He also had 10 touchdown passes and threw for 498 yards at quarterback and ran for 302 yards and four touchdowns on 45 carries.
“He’s a tough, hardnosed and physical player who plays with passion and emotion,” Schaffer said. “He’s a highly intelligent player and a tremendous leader that everyone follows.”
Osita Smith, Wilde Lake, senior
A three-year starter at outside linebacker and a first-team All-County all-purpose selection last year, Smith was a player of the year candidate who excelled in all three phases — offense, defense and special teams. He had 875 all-purpose yards — 467 receiving, 106 punt return and 295 kick return — and accounted for 13 total touchdowns: eight receiving, two fumble recoveries and three punt returns. In his three seasons, Smith took back seven of 31 punt returns for touchdowns. He was also the team’s punter.
On defense, the West Virginia commit had five caused fumbles and recovered four, a safety against Long Reach, seven and a half sacks, a blocked punt and 101 tackles, including 21 for loss.
“Osita is an extremely committed and dedicated athlete who never takes a play off in practice or a game,” Wildecats coach Michael Harrison said. “He is very knowledgeable about the game of football and reads his keys very well.”
Beau Brade, River Hill, junior
Brade is a three-time varsity starter and All-County selection and is one of the best players in the state. On offense, Brade had 500 total yards and three touchdowns, while on defense the safety had 126 total tackles — 66 solo and five for loss — and two interceptions and had his best game when it mattered most. In a 3-0 postseason win at Westlake, Brade had 15 tackles, four pass break-ups and caused a fumble in the red zone.
“He has great footwork and instincts,” said Hawks coach Brian Van Deusen. “He is always around the football. He is very aggressive and a big hitter from the safety position and has great football knowledge and is able to read routes well.”
Brade, who has offers from Pittsburgh, Virginia, Syracuse, Wake Forest and Rutgers, has 200-career solo and 143 assisted tackles.
Daeshawn Eaton, Oakland Mills, senior
Eaton was a second-team All-County wide receiver and a first-team All-County basketball player in 2017, but he took major strides defensively this fall. He led the county with nine interceptions, which ties a school record that was set by Bryan Wingfield in 1979, to go with 55 catches for 540 yards and four scores as a wide out. He totaled 117 receptions for 1,268 yards in his two varsity seasons.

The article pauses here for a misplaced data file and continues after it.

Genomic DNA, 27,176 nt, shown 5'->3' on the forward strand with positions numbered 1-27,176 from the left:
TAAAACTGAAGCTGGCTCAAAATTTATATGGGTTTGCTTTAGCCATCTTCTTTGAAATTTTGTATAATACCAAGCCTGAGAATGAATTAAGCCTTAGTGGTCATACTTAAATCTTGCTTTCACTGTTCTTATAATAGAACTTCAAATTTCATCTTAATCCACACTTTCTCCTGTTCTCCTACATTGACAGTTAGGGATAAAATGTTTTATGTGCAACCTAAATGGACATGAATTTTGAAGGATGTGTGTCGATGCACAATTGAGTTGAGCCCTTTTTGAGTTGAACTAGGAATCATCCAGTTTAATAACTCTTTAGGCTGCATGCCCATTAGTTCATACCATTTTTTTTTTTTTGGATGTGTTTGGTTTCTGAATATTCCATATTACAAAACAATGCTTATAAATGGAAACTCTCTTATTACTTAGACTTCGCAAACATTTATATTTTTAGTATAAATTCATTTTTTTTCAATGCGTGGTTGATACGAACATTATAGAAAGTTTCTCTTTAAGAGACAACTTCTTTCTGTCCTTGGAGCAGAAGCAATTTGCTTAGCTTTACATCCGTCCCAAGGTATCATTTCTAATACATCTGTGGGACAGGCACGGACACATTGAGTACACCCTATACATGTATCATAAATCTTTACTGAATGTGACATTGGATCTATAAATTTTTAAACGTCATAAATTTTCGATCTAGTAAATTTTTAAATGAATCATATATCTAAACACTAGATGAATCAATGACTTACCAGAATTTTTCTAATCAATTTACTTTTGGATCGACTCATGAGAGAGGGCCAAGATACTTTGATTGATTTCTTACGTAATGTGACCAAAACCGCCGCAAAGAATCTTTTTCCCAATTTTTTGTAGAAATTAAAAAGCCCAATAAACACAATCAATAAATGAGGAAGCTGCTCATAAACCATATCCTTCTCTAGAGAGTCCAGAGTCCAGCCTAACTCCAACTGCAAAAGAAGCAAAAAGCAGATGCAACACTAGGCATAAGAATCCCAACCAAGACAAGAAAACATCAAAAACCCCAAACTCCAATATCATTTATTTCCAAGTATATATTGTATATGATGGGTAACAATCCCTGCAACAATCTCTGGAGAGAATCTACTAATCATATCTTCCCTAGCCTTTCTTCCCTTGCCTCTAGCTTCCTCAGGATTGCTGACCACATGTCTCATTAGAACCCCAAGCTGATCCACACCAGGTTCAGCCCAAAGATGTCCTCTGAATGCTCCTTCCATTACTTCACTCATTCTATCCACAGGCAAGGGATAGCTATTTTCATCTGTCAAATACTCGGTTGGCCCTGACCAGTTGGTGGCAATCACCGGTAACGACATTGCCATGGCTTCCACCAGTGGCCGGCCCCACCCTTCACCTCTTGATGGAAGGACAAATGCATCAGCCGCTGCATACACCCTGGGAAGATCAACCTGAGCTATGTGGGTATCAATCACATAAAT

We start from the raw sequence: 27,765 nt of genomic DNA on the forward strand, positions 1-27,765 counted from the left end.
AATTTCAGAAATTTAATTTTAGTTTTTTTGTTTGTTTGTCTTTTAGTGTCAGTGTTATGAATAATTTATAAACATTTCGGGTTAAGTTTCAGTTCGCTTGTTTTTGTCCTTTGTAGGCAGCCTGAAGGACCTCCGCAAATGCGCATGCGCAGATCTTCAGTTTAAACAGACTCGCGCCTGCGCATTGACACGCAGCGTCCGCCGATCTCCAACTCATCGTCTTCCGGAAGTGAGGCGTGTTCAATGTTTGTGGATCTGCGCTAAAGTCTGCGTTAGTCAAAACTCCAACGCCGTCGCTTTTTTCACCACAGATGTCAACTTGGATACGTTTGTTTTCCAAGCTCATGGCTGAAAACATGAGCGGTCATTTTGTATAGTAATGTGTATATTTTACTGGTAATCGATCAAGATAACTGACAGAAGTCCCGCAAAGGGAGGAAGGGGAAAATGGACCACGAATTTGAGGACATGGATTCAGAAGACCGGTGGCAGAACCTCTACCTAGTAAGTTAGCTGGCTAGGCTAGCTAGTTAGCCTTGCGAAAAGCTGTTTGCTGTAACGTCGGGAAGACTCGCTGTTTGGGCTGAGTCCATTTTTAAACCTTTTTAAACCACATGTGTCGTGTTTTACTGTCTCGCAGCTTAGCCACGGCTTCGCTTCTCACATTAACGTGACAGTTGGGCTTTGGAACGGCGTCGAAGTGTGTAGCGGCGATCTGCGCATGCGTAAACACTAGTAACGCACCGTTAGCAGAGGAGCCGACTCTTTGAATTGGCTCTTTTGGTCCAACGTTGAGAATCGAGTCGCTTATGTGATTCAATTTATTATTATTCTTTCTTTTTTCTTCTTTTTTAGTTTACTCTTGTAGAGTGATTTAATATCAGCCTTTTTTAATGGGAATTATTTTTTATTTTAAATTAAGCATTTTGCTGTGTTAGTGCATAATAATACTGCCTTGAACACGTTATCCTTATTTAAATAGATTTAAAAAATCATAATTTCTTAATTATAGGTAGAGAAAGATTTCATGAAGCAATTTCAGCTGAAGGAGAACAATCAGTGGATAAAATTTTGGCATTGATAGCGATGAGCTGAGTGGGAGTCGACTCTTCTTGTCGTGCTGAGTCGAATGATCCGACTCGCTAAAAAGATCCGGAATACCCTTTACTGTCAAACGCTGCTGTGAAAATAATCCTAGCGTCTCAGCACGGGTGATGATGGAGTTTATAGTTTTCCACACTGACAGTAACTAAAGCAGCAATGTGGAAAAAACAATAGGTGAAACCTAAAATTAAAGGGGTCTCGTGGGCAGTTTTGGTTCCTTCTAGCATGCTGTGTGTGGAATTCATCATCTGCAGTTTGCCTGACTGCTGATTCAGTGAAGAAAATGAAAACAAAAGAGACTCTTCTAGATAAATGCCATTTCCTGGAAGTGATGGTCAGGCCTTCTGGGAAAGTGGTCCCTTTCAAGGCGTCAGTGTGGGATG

“’Dae Dae’ was our best all-around athlete. He is probably one of the smoothest kids I’ve coached,” coach Tom Browne said. “He makes tough plays look effortless on both sides of the ball.”
Eaton had an interception in eight of the Scorpions’ 11 games this season, including at least one in five consecutive games. He had two in a three-point win at Reservoir.
Darius Ellerbe, Reservoir, junior
Gators coach Bryan Cole called Ellerbe the “definition of consistent” and someone who garnered the respect of his teammates through hard work. He led the team with 71 tackles and six pass break-ups, and he also had a defensive touchdown. On offense, he was Reservoir’s second-leading rusher with 559 yards and four touchdowns on 71 carries. He had more than 100 rushing yards against Oakland Mills and Long Reach.
“Darius is always determined, has a great attitude and gives his best effort no matter what we are doing,” Cole said. “He is calm and collected, poised on and off the field. Rarely did he have up and down performances. He was a very dependable player.”
Darren Cleary, Glenelg, senior
Gladiators coach Butch Schaffer never had to worry about leaving Cleary on an island in one-on-one coverage. The first-year starter led the team with seven interceptions, including two against Atholton and one against playoff teams in Howard and Long Reach, to go with 13 tackles.
“He played great coverage, often playing on an island and was a very aggressive tackler who mad several big stops when needed,” Schaffer said. He’s a great example of how hard work pays off.”
Harrison Robbins-Green, Howard, junior
Robbins-Green was a first-year varsity player who coach Ross Hannon said brought high energy and a strong work ethic in practice. The junior punted 28 times for 844 yards, good for a 30.1-yard average, and pinned opponents inside their 20-yard line 11 times.
“Harrison had great attendance for all offseason opportunities and committed himself to be an important member of our team,” Hannon said.
*Mt. Hebron punter Evan Spisz was accidentally omitted from the stats chart above. He had 38 punts; 1,224 yards; 32.2 average; 56 long. The Howard County Times apologizes for the oversight.
Second Team — Defense:
Matt Allen, Wilde Lake, senior, defensive line
Josh Kinloch, Mt. Hebron, senior, defensive line
Elijah Saunders, Long Reach, junior, defensive line
Darius Wilson, Marriotts Ridge, senior, defensive line